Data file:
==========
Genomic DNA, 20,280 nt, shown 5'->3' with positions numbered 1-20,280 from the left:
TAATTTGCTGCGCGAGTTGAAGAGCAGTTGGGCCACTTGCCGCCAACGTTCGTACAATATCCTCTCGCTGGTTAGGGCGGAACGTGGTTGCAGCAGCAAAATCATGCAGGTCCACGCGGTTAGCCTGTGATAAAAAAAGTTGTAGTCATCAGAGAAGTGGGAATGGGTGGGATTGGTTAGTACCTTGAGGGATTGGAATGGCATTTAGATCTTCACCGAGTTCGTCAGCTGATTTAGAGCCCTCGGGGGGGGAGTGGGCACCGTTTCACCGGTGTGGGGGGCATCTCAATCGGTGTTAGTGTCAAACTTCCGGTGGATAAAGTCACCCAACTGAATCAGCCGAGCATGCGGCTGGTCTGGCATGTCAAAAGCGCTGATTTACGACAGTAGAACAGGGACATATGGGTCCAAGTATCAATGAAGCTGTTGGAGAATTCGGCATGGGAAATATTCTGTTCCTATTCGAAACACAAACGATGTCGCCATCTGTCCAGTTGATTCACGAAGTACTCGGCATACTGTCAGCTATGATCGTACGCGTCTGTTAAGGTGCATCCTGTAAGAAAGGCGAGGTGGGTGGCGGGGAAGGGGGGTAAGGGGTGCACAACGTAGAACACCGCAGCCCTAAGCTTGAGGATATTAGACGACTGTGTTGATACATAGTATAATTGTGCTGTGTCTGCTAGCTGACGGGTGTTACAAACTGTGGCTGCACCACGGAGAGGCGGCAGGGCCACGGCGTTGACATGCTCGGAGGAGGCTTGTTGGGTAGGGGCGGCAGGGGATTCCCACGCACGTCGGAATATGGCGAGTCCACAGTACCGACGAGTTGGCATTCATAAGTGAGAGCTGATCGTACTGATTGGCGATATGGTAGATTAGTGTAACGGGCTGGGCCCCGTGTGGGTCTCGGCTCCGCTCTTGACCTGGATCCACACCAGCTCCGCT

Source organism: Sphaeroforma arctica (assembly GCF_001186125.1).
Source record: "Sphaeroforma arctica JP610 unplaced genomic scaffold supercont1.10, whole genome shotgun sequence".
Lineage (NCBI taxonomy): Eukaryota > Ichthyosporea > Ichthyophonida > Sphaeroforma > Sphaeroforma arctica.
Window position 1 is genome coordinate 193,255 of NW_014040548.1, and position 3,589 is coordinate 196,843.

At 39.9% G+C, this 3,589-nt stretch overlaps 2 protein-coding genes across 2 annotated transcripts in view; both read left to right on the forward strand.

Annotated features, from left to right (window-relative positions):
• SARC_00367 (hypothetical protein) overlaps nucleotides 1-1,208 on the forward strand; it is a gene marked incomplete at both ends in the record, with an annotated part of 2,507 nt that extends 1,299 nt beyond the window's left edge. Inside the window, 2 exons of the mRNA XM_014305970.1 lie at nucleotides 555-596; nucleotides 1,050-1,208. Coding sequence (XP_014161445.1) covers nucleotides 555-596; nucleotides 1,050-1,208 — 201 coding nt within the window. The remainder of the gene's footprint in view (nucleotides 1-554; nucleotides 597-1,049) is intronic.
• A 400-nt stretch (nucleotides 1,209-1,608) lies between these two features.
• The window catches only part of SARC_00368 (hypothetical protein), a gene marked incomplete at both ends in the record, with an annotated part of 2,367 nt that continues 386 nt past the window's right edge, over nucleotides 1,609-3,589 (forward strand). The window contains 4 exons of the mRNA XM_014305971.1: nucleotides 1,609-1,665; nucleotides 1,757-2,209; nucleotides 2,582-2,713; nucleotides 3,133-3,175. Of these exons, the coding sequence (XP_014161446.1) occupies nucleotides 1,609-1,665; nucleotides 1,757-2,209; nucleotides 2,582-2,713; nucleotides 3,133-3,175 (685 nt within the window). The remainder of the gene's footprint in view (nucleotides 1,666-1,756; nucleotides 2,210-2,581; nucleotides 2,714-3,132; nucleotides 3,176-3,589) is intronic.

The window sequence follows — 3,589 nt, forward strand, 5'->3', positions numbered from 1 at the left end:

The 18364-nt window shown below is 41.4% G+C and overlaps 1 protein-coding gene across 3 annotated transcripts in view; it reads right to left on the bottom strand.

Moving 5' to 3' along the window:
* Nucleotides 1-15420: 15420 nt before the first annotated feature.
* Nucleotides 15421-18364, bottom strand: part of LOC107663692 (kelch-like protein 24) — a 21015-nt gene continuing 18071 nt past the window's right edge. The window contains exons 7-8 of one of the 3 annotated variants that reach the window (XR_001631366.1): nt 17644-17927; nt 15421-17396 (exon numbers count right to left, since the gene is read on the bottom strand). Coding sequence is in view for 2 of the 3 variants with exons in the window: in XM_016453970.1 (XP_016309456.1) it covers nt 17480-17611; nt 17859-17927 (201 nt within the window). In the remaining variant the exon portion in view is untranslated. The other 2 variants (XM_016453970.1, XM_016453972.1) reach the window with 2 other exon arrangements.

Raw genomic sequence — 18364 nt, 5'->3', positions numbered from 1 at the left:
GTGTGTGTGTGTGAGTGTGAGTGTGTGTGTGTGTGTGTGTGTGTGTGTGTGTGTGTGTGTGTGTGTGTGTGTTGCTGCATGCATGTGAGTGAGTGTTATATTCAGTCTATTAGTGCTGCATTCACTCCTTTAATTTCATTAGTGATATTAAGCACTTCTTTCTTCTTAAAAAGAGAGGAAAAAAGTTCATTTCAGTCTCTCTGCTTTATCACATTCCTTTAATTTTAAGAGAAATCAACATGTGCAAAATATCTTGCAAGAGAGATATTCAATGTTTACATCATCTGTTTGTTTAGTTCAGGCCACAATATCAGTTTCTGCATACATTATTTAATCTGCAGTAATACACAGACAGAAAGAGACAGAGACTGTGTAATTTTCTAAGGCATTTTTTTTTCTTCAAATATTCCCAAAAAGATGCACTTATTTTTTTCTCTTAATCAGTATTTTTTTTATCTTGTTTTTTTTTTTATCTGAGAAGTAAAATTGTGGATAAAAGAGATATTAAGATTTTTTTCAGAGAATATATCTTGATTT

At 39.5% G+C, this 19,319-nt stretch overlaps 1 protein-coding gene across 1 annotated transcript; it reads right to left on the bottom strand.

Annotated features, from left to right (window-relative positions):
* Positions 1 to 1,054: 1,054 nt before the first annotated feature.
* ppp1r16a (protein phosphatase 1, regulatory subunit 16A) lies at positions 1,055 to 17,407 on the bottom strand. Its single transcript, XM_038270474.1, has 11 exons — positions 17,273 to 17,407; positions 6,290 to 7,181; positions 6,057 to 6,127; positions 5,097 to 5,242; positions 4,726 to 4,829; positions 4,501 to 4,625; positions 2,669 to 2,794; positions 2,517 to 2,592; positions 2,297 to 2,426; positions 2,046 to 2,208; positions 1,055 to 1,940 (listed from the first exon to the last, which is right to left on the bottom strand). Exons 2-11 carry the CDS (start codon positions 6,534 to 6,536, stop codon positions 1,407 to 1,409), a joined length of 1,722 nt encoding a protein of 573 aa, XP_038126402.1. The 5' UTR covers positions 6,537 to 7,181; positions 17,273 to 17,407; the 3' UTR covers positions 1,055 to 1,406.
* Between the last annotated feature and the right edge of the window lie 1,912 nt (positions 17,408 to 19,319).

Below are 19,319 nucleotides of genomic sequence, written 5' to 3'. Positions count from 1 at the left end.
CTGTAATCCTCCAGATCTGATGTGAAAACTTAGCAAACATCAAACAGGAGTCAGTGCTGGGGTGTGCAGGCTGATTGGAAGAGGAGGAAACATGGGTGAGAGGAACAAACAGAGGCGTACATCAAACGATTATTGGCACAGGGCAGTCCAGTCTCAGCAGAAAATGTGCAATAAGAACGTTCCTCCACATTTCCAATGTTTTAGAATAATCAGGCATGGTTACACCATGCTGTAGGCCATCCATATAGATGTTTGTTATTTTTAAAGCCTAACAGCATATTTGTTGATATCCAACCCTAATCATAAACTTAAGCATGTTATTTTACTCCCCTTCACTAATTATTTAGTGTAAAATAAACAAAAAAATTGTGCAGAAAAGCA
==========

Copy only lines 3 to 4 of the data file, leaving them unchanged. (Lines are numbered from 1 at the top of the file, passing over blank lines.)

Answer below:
Source organism: Sphaeroforma arctica (assembly GCF_001186125.1).
Source record: "Sphaeroforma arctica JP610 unplaced genomic scaffold supercont1.10, whole genome shotgun sequence".